The Alert feat is a powerful feat in 5th edition Dungeons & Dragons and one that at least one player in every party should take at some point. Particularly any player who is going to serve as a scout or lookout on a consistent basis. Even beyond that, this is one of those rare feats that tends to be useful for virtually every single player who takes it.
Alert is one of the best feats in 5th Edition Dungeons & Dragons. While especially popular with rogues, rangers, and support casters this 5E feat is generally accepted as an excellent choice for every class except barbarian, for which this feat is still an average choice.
Breaking Down the Alert Feat
To break down the Alert feat we first have to understand exactly what a player who takes this feat gets. So let’s look at the feat and what it does, and very importantly in this case, what it doesn’t do.
Directly from the Player’s Handbook (p.165)
Always on the lookout for danger, you gain the following benefits:
You gain +5 bonus to initiative.
You can’t be surprised while you are conscious.
Other creatures don’t gain advantage on attack rolls against you as a result of being unseen by you
That’s three very good benefits that a player gets from Alert in 5E.
Benefit #1: +5 Bonus to Initiative
This one is useful no matter what your class. How a battle is going to go can often be seen in the first round. If all the enemies go first, the party is up for a challenge. If the entire party goes first, they’re likely to cake walk.
For individual players it’s almost always better to go higher than low unless you’re the healbot (aka life cleric) and even then you can always hold your action round one and then heal away in round two.
A +5 bonus to initiative is a really big deal and this is a boost that by itself could be a high end of average feat. It makes terrible rolls less terrible, average rolls good, and high initiative rollers suddenly get to dictate the starting tone of the entire fight.
Benefit #2: You can’t be surprised while you are conscious
You are now an ambush buster. Being able to act in that surprise round during an ambush or a sudden battle is a big deal. This also can affect a variety of other situations, such as not allowing a DM to penalize you because an enemy is invisible or tricky – great but you have alert. If you are conscious, you can’t be surprised. That is a very big deal in the DnD world.
This one is important to understand because the DM’s yelling Alert is overpowered (and it is to some extent) are almost certainly running surprise rounds wrong in 5E. Surprise is a round. Those who are surprised don’t get to act in that first round, those that aren’t do get to act.
Sounds simple but the reason this is important is this: an Alert person can’t spoil an ambush by yelling at the party! They might know that an attack is happening, but the mechanics are right there. Unless the ambush is delayed, the PCs with Alert get to act during the surprise round. The other players still do not.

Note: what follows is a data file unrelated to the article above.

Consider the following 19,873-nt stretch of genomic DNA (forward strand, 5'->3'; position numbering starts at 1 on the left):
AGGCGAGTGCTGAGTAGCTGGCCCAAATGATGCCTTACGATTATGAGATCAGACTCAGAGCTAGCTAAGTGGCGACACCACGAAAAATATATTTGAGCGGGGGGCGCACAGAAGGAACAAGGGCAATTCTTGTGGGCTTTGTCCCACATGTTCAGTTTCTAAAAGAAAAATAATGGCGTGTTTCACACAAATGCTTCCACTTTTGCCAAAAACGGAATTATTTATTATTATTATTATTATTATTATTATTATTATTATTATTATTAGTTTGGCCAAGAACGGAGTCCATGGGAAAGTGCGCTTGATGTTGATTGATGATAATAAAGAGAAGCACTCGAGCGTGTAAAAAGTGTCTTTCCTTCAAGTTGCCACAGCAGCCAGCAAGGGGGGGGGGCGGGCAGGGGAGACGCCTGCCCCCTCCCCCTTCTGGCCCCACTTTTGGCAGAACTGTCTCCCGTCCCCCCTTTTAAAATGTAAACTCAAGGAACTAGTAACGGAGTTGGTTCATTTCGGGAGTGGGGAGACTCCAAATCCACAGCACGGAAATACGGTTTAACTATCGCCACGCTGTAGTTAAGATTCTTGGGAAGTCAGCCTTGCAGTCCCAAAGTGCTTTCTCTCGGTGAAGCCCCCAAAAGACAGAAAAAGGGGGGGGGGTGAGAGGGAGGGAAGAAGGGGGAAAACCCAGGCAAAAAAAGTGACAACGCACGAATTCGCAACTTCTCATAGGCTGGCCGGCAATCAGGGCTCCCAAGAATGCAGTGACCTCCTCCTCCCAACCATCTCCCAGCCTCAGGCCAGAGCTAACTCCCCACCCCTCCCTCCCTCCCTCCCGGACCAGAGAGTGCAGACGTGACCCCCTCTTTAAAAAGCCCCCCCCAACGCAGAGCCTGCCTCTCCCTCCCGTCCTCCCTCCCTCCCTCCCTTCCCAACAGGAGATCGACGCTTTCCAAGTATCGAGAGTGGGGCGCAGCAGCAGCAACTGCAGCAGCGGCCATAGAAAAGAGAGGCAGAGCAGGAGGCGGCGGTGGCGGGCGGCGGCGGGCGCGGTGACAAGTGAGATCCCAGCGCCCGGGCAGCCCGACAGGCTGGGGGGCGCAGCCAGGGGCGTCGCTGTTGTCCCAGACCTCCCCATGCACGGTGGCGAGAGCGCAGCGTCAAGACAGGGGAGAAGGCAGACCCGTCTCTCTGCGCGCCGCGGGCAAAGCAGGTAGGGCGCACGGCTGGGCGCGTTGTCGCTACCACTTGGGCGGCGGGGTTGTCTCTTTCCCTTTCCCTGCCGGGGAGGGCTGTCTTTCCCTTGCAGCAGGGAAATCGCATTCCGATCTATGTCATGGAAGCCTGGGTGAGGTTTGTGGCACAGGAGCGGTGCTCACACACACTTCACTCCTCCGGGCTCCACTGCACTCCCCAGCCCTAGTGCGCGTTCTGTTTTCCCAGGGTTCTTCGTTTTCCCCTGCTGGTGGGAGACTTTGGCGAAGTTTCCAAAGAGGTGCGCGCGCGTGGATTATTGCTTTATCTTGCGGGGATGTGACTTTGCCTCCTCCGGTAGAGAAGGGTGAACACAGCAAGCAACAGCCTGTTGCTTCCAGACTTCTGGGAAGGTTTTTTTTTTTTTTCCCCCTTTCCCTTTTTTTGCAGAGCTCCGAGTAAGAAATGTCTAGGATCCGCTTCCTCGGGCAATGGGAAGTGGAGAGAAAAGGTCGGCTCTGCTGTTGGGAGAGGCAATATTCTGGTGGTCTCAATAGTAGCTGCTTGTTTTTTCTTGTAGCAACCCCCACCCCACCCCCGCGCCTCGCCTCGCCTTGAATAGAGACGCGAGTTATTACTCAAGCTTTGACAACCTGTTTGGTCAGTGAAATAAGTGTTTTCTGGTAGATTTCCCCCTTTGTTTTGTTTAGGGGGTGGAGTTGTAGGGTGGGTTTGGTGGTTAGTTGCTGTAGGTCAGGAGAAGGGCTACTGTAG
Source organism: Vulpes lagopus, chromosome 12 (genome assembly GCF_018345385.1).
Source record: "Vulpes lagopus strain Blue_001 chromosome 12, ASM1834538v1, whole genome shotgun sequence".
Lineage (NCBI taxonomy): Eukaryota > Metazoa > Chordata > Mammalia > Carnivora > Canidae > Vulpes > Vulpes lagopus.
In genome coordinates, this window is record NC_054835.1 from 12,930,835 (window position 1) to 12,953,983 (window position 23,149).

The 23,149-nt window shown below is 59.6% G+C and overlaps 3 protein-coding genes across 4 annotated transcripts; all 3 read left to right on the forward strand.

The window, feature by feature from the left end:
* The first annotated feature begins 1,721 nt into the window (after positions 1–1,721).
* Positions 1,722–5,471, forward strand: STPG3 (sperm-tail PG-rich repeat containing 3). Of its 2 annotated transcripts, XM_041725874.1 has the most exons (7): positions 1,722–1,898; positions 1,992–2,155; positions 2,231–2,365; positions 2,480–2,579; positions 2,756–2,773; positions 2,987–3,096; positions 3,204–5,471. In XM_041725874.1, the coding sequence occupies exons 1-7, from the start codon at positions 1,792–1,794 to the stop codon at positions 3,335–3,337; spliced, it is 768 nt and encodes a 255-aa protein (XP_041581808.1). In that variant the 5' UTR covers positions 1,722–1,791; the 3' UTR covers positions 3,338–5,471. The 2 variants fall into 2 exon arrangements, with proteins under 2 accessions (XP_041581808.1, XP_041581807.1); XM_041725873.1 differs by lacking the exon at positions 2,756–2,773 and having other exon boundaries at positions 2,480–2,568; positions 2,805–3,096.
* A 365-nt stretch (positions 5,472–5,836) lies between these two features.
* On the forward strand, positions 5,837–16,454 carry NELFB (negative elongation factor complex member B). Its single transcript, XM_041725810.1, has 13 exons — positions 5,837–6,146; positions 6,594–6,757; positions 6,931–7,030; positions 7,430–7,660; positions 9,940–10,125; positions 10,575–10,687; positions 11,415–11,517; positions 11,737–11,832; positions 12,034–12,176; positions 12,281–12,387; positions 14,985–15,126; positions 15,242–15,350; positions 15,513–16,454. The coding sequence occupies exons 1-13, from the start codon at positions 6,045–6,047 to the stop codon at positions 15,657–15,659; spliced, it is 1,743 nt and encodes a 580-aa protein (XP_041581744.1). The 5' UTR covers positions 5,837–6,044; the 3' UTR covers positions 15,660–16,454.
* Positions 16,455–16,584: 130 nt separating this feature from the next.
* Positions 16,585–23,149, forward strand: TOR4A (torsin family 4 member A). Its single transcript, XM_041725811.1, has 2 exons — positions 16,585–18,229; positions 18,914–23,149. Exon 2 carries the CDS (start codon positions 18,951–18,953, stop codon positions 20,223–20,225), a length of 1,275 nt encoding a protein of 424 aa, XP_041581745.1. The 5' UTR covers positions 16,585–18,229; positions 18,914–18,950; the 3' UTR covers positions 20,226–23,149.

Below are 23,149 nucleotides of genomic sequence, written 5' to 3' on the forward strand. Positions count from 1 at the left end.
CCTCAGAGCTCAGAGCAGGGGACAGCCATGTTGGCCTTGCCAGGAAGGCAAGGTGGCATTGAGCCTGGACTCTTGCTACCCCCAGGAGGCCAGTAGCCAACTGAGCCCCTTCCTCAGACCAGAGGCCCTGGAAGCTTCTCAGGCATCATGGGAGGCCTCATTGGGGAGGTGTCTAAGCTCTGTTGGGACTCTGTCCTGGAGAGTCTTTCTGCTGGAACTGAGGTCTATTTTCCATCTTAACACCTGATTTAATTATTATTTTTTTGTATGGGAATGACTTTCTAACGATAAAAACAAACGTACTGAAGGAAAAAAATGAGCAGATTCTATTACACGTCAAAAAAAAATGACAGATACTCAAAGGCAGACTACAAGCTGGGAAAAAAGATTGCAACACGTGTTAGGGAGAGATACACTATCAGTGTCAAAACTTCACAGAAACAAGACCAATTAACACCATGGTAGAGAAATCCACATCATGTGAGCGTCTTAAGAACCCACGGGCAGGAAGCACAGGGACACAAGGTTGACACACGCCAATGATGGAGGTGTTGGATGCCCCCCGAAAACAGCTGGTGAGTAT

This is another reason why the already amazing effectiveness of the Alert feat seems to stack up the more people in the party who grab it.
Benefit #3: Other creatures don’t gain advantage on attack rolls against you because you can’t see them
Situationally this is devastating to a DM trying to challenge his/her players. As a general feature, it saves a crap-ton (that’s the technical term) of damage taken. Enemy rogue trying to assassinate? Nope. Nice try buddy, they see it coming and that means no advantage which means no sneak attack.
Are the enemies hidden in cover? You still might not see them, but they still don’t get advantage on the attack. Pretty cool.
Are the enemies invisible or camouflaged? Usually good for them, but they still only get one die roll against you to hit, not two.
This cancelling out of advantage because of sight lines comes into play a lot, especially at a table where players and DM are both paying attention to what is happening.
5E Classes That Should ALWAYS Take the Alert Feat
The immediate two that jump into every experienced player’s mind are ranger and rogue. And the players would be right in this case. Rangers and rogues are classes that should always take the Alert feat when playing a 5th Ed game. Both tend to be stealthy, both tend to want to go early in a round, and with most builds both of these classes can deal some serious damage when they have time to set up right.
But they’re not the only player classes who should look at this feat.
I’d argue that Bard should also be in this group. Bards are built for battlefield control. Buff their side, hamper the enemy, shift all the dice rolls. If a bard gets to go first and start throwing around bane or vicious mockery, or both, the party is going to be much better off. This also gives the often very low AC (aka “squishy) bard a chance to find cover or move out of a potentially hazardous situation to let the tanks of the group handle the damage soaking.
This also goes for any wizard, warlock, or sorcerer who is playing very hard into support casting, though this is a bit less common and the more “traditional” casters are also often built for impact/power and don’t need to go as early when that’s the main focus.
5th Ed Classes that should always take Alert: Rogues, Rangers, Bards, and any magic caster playing hard as a support/utility caster.
5E Classes That Alert Definitely Help Out